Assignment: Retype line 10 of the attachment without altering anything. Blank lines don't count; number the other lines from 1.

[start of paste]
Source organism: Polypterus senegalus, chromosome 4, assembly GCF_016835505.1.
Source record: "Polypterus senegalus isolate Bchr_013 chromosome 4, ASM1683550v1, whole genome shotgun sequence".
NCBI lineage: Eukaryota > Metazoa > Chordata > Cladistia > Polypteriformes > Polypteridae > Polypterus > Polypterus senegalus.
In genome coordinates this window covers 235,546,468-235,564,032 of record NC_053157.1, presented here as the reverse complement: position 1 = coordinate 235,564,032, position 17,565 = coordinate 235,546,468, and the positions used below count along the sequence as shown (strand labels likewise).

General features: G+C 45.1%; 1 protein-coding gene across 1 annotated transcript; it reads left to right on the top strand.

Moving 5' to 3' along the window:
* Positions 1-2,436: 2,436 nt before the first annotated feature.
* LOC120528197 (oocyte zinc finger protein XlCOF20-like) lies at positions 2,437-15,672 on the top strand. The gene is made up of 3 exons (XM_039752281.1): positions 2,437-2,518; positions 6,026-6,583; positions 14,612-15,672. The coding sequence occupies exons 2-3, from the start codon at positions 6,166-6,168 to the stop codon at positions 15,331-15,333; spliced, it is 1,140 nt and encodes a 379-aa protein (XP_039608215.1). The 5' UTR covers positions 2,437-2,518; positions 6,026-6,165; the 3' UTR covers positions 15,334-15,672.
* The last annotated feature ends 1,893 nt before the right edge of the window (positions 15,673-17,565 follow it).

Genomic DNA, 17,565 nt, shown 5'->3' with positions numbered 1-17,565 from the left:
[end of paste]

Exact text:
Genomic DNA, 17,565 nt, shown 5'->3' with positions numbered 1-17,565 from the left: